April 22, 2023
Today we commemorate Earth Day with a selection of books that celebrate the land and its flora and fauna in various ways. One new book below combines nature and language. Of the four novels, one we will celebrate at The Center with a Brazilian musical event; one examines climate change through animal extinction; one ponders coming of age in Nigeria; and one brings us to Australia for what J.M. Coetzee calls “the strangest book you are likely to read this year,” reviewed by our Bookstore Manager, Jory Southurst.
Buyer, The Center for Fiction Bookstore
The Five Sorrowful Mysteries of Andy Africa
By Stephen Buoro
Published by Bloomsbury
Buoro’s first novel follows Andy’s escapades living with his single mother and hanging out with his friends as he grapples with what it means to be a Black boy in contemporary post-colonial Nigeria. Buoro’s degree in mathematics is reflected as one of the many preoccupations of Andy’s life. He also has an obsession with white girls. Andy describes himself as “a fifteen-year-old African genius poet altar boy who loves blondes.…” The author uses humor to leaven the serious issues of race and politics as this novel chugs along at a breakneck speed, fueled by an effervescent, memorable character trying desperately to come of age under ‘the Curse of Africa.’
The Last Animal
By Ramona Ausubel
Published by Riverhead
Should extinct animals be brought back if it can help reverse climate change? Ausubel’s new novel has a surprisingly winning combination of subjects: animal husbandry, the dying planet, loss and grief. The story of a single mother, her two daughters and her life as a scientist among a male-dominated profession easily manages to win our hearts. After the accidental death of her husband, she hauls her two girls from Berkeley to Siberia, Lake Como and Iceland in search of answers. The author’s good-natured humor and wildly imaginative plot create an incredibly appealing read..
Macunaíma: The Hero with No Character
By Mário de Andrade
Published by New Directions
Translated by Katrina Dodson
Written in 1928 over six days, Mário de Andrade’s novel is now available in an exhilarating new translation by Katrina Dodson. It is cause for rejoicing as this important novel is considered an essential text of Brazilian modernism. Supernatural events proliferate as our hero and his brothers search for a missing amulet, encountering giants and shamans. It is a quest that takes them into the heart of the country—“the forests resounded with sweetness lulling to sleep the snakes the ticks the mosquitos the ants and the bad gods.” It’s infused with fantastical language and the magic of the shapeshifting character of Brazil itself.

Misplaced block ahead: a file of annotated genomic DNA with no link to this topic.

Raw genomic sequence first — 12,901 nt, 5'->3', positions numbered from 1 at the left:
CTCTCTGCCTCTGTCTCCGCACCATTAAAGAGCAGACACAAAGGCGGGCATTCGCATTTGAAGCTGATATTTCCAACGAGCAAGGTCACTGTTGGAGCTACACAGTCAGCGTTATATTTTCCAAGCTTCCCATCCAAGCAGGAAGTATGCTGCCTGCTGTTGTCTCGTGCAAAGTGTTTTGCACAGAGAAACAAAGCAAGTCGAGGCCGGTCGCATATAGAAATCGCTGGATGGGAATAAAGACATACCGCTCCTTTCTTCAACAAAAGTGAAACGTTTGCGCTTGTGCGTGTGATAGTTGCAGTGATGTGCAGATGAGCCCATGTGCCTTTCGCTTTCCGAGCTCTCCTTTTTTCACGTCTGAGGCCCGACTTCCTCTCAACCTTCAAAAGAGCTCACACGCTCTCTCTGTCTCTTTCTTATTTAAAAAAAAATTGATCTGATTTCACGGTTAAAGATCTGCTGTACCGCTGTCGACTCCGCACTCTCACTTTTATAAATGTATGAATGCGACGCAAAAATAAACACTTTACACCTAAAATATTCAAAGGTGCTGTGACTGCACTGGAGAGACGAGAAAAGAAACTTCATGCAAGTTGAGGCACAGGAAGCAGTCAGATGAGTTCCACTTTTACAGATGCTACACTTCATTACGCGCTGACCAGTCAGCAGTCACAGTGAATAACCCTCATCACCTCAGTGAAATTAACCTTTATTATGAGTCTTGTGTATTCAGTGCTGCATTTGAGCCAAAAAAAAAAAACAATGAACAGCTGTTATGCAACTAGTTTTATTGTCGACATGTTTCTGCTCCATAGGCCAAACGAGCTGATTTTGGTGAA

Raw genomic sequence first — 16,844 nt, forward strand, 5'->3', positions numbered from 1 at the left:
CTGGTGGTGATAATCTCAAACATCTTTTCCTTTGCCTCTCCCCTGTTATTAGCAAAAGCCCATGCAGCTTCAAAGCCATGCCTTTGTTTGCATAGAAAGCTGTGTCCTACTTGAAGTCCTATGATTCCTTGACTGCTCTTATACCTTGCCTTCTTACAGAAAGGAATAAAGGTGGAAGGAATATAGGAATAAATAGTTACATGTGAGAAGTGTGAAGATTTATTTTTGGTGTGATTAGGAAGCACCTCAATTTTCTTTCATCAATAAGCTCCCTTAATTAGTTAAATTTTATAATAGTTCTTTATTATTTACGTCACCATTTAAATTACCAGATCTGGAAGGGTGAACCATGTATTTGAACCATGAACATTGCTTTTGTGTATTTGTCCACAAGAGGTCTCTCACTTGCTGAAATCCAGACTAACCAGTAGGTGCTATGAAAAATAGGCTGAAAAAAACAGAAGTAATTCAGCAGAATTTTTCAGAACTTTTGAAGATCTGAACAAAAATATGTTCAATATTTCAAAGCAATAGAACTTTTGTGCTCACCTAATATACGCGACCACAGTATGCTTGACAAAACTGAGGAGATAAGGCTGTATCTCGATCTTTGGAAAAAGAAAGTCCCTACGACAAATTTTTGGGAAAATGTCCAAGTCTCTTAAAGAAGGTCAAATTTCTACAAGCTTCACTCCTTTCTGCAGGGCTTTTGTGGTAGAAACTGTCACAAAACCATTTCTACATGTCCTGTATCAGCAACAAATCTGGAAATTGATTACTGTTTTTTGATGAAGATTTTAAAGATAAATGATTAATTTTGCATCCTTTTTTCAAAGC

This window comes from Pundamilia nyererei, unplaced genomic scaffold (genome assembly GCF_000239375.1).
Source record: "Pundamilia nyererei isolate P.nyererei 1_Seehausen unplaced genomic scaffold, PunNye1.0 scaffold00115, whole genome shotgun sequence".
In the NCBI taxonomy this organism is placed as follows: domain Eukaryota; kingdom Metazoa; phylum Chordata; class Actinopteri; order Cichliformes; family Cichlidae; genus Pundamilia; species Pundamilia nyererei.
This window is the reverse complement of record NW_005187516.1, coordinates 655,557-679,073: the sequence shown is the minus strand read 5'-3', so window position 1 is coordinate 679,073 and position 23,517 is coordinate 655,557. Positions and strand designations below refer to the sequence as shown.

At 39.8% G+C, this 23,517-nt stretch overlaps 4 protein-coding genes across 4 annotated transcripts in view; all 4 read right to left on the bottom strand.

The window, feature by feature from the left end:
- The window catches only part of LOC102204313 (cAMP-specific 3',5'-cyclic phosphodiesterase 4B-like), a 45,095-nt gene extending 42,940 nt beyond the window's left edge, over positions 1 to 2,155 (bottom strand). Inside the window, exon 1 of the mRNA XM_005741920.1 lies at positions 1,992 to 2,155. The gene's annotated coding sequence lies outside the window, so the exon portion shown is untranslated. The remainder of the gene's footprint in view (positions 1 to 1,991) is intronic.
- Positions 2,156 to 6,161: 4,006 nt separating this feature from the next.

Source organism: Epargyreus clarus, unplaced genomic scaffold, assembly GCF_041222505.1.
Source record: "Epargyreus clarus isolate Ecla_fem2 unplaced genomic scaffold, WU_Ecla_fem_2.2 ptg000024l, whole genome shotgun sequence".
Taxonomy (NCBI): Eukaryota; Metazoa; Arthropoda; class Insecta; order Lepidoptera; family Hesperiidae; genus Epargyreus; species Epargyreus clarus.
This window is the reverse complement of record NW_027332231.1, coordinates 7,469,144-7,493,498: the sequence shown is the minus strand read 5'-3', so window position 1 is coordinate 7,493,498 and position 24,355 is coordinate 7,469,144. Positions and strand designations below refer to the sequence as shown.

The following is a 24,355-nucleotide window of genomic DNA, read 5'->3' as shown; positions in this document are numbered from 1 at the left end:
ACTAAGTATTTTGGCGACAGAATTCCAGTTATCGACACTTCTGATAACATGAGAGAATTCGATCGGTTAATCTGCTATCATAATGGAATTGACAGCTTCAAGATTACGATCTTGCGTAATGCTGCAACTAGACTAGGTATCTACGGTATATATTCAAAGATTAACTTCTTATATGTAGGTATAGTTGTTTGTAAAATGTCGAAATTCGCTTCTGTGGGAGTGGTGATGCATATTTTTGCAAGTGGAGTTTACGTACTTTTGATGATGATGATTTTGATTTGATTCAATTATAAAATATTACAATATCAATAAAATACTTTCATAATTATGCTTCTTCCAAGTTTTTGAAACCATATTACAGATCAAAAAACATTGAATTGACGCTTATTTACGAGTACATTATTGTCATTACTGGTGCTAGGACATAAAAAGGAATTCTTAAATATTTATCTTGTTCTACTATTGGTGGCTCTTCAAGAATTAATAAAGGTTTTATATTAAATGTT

By Michael Winkler
Published by Coach House Books
By the third footnote of this book-about-a-man-writing-a-book-about-a-man-writing-a-book-about-a-man, you get an idea of how unusual it is. When the talking goat turns up on page 50, you realize that it’s something truly unique. A mix of autofiction, metafiction, and creative nonfiction, it tells the story of Joe Grimm, an Italian American boxer who toured Australia in the early 1900s, losing fights but amazing crowds with his showmanship and extraordinary physical resilience. Grimmish took the Australian book world by storm in 2021, becoming the first ever self-published book to be shortlisted for that country’s preeminent literary prize..
The Language of Trees
By Katie Holten
Published by Tin House
This ingenious book is an illustrated anthology that marries visual art with the art of telling stories. The artist Katie Holten has created a tree for every letter of the alphabet and replaces the titles, authors’ names and even the stories themselves with beautiful drawings that accompany each essay, story, or poem by the contributors. Ross Gay provides a lovely introduction encouraging us to listen: “The language of trees might incline us to patience. To love. It might incline us to gratitude.” The fifty contributors include Robin Wall Kimmerer, Ada Limon, Ursula Le Guin and Zadie Smith. It is a reminder of one of the five pillars of Earth Day: climate and environmental literacy.